Understanding the Poly Vagal Theory
And why it is so important to our therapies at Roots To Thrive Therapy
The Polyvagal Theory describes a part of the autonomic nervous system that is primarily influenced by the central nervous system, and how together they work to respond to stimuli from both the environment and bodily organs. This theory claims that this autonomic nervous system has a standard pattern of reactivity, that is dependent upon the evolutionary need for humans to elicit defensive behaviors. This typical defensive behavior optimizes a human for health, growth and restoration. As Porges states, most vertebrates have two primary defense systems: fight or flight and immobilization. These two responses activate when a person senses danger. They send the body into a state that reduces metabolic demands and aids our primary need to survive.
The Polyvagal Theory offers specific science in understanding how the vagus nerve (a key component of the autonomic nervous system) connects the brain, the heart, and the viscera. The vagus nerve allows us to understand the social world around us, and evaluate stimuli based on varied degrees of threat or safety. Porges, the primary founder of this theory, created the term “neuroception” or how we refer unconscious awareness through the autonomic nervous system and detect danger before we even consciously process it.
He subdivides the vagal response into the “dorsal vagal” which elicits our “freeze” response, and the fight-or-flight response previously mentioned. The second division is referred to as the “ventral vagal”. This is a very evolved and complex reactionary system that regulates our response to social communication and engagement. This system dictates the response system of our heart rate, breath, hearing, facial muscle movements, and vocalizations. In typical situations, each of these systems work in concert.
When a safe environment is detected we are comfortable and the ventral dorsal system elicits a calm heart rate, and breathing pattern. This allows us to produce and filter voice patterns and breathe at a healthy rate. When we detect a not so safe environment, our dorsal vagal response engages, and we naturally respond in defense producing the survival mode behaviors. We are left with an injured ability to perceive social stimuli and relate to those around us when this is activated. When a person has experienced repeated trauma, their body is conditioned to detect and elicit this type of response. This can lead to response behaviors that may not align with the reality of the stimuli. A person may perceive an interaction or situation as dangerous, when it may not be.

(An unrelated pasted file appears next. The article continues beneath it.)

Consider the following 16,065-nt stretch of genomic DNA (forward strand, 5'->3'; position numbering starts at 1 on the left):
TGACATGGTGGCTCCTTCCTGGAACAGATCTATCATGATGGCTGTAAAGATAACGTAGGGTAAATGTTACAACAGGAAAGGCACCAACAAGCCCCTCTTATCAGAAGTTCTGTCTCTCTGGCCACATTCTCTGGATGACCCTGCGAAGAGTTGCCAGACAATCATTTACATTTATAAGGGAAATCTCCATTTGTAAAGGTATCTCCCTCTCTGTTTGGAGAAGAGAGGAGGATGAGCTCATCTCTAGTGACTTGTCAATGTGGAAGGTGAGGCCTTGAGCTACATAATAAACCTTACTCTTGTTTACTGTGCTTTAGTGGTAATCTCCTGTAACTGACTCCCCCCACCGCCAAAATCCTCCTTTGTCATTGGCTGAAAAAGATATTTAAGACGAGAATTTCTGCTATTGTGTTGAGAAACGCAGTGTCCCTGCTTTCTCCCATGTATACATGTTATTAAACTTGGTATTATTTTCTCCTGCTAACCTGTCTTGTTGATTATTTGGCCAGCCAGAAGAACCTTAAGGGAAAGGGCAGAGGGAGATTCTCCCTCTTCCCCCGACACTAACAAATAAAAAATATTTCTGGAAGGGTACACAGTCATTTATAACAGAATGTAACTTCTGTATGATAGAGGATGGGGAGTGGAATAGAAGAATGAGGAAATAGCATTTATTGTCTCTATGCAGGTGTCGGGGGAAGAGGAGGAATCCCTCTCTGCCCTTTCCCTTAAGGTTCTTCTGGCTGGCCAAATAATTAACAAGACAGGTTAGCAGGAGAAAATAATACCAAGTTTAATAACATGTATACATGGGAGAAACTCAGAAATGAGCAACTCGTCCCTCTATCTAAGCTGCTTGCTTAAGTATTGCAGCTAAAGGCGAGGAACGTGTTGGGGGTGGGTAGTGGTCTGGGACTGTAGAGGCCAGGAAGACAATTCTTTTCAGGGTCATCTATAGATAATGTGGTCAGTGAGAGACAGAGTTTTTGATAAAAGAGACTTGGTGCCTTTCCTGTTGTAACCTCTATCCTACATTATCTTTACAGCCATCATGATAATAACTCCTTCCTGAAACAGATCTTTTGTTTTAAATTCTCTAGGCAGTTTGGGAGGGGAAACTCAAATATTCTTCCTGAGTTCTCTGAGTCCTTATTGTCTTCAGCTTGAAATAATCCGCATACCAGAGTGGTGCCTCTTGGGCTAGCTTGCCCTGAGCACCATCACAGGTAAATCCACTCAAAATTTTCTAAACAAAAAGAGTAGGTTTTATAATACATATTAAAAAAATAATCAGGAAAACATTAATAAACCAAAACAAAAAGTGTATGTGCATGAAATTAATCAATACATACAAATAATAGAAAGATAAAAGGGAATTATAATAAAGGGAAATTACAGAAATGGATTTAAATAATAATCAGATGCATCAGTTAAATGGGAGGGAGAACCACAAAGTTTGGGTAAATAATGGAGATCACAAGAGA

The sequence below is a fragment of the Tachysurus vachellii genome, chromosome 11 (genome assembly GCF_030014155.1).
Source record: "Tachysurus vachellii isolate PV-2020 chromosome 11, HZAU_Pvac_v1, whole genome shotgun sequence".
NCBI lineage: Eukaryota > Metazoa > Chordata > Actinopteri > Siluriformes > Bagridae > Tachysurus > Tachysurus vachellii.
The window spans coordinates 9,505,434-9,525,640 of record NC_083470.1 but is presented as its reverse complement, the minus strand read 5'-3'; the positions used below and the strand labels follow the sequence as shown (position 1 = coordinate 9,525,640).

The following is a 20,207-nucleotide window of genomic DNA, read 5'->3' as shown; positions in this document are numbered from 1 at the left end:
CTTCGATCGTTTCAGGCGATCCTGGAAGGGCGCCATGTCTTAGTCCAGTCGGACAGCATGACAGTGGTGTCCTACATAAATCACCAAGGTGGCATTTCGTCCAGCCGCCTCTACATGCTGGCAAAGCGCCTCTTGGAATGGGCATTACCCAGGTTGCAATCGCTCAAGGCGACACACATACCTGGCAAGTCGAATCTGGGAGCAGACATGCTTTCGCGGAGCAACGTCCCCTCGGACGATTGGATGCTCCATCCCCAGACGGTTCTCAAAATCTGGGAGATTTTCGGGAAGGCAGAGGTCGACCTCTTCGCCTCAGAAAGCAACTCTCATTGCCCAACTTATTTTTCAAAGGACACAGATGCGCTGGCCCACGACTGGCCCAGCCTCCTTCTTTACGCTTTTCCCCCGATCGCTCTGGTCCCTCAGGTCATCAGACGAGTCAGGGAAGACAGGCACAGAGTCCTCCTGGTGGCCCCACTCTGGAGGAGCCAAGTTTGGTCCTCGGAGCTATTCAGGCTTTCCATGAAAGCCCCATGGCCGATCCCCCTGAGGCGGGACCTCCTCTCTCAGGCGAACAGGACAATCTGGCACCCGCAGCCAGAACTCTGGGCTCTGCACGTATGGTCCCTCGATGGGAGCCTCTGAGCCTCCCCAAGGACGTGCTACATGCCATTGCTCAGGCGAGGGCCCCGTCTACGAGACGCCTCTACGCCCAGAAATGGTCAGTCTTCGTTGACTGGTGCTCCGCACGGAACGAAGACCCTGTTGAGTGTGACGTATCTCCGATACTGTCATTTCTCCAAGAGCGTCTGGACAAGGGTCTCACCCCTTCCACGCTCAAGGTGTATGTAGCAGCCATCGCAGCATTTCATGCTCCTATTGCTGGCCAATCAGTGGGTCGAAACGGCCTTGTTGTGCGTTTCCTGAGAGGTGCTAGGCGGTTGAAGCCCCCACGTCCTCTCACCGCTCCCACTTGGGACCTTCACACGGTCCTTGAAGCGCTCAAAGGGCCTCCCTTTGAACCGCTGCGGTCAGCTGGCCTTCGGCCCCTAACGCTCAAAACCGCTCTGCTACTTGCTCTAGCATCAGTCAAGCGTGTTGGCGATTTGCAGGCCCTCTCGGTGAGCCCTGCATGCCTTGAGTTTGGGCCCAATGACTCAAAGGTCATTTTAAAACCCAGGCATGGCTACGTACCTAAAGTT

When this pattern is recognized it can help us understand that behaviors are sometimes unconsciously directed by our nervous system in order to aid in our survival. When we understand the social connection to our nervous system response, we can work to regulate this response and give strategy to retraining the system.
The Polyvagal Theory then focuses on neural exercises that provide opportunity to optimize the regulation of our physiological state. It does this through employing cues of safety in social interaction and employs a pattern of disrupting the autonomic state, and then stabilizing it with the support of the therapist. Therefore, therapy becomes a “platform” to exercise the autonomic system out of prolonged states of defense. When a client can experience reliable co-regulation with a therapist, triggers of defense are hopefully reduced, and better self-regulation will properly emerge. At Roots to Thrive, it is the goal for us to reach a co-regulated point of connection, and create a space where better self-regulation strategies can be achieved.
Contact us today to learn how we can help your child and family learn self-regulation and co-regulation strategies. Roots To Thrive Therapy, Charleston, SC
Chapter 4 from Porges SW & Dana D (2018). Clinical Applications of the Polyvagal Theory: The Emergence of Polyvagal-Informed Therapies. New York: WW Norton.